June 2013: Cytokine & Growth Factor Reviews
James G Karras, Guizhen Sun, Jia Tay, Aimee L Jackson
Chronic respiratory diseases are a significant health problem requiring novel approaches to both complement existing therapies and provide breakthrough medicines. Recent clinical advances in understanding the behavior of inhaled oligonucleotides provide the impetus for application of this technology to microRNA therapeutics. MicroRNAs are evolutionarily conserved small regulatory RNA molecules involved in tuning gene networks controlling biological and pathological processes. Deletion or overexpression of microRNAs results in phenotypic changes in animal models of disease such as cancer, fibrosis, diabetes, and inflammation...
April 2013: Inflammation & Allergy Drug Targets
Caroline Jose, Su Melser, Giovanni Benard, Rodrigue Rossignol
Adaptation and transformation biology of the mitochondrion to redox status is an emerging domain of physiology and pathophysiology. Mitochondrial adaptations occur in response to accidental changes in cellular energy demand or supply while mitochondrial transformations are a part of greater program of cell metamorphosis. The possible role of mitochondrial adaptations and transformations in pathogenesis remains unexplored, and it has become critical to decipher the stimuli and the underlying molecular pathways...
March 1, 2013: Antioxidants & Redox Signaling
Simon G Royce, Katherine Ververis, Tom C Karagiannis
Histone deacetylase inhibitors have emerged as a new class of anti-cancer therapeutics due to their potent anti-proliferative and apoptotic effects in malignant cells. Accumulating evidence is indicating that histone deacetylase inhibitors may also have potential clinical utility in non-oncological applications, including asthma. However, the potential of histone deacetylase inhibitors in asthma remains controversial. For example, the mechanisms of action of the broad-spectrum histone deacetylase inhibitor, Trichostatin A, in animal models of allergic airways disease are conflicting...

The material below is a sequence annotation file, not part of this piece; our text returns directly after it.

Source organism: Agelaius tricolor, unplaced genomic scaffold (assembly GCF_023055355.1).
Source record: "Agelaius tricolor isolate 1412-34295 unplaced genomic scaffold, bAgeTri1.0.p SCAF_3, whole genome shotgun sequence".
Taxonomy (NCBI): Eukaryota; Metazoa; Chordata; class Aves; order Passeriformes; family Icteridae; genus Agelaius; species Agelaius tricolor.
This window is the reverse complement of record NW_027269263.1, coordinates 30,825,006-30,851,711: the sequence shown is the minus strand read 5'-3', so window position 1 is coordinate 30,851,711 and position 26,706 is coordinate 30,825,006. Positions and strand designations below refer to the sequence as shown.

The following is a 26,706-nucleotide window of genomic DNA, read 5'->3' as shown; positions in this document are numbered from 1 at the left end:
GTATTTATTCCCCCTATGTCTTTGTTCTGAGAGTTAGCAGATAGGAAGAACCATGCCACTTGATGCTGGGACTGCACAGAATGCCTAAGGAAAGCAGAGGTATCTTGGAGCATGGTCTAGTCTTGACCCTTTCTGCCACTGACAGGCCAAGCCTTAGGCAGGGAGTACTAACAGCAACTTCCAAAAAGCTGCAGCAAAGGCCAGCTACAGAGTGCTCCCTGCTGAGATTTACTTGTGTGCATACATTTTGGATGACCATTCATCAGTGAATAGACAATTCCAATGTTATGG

2012: Annals of Clinical and Laboratory Science
E Chevet, D Fessart, F Delom, A Mulot, B Vojtesek, R Hrstka, E Murray, T Gray, T Hupp
Clinical studies have defined the core 'genetic blueprint' of a cancer cell, but this information does not necessarily predict the cancer phenotype. Signalling hubs that mediate such phenotype have been identified largely using OMICS platforms that measure dynamic molecular changes within the cancer cell landscape. The pro-oncogenic protein anterior gradient 2 (AGR2) is a case in point; AGR2 has been shown using a range of expression platforms to be involved in asthma, inflammatory bowel disease, cell transformation, cancer drug resistance and metastatic growth...
May 16, 2013: Oncogene
Shoji Matsune
Vascular endothelial growth factor (VEGF) was identified in 1980s as a protein that increases vascular permeability and induces endothelial cell-specific mitosis. VEGF plays an important role in angiogenesis during the embryonic stage and in angiogenesis and in increasing vascular permeability during postnatal life, both physiologically and pathologically. Great progress has been made in studies of VEGF, mainly in the field of oncology, and VEGF-targeted therapy has been successfully used to treat patients with cancer...
2012: Journal of Nippon Medical School, Nippon Ika Daigaku Zasshi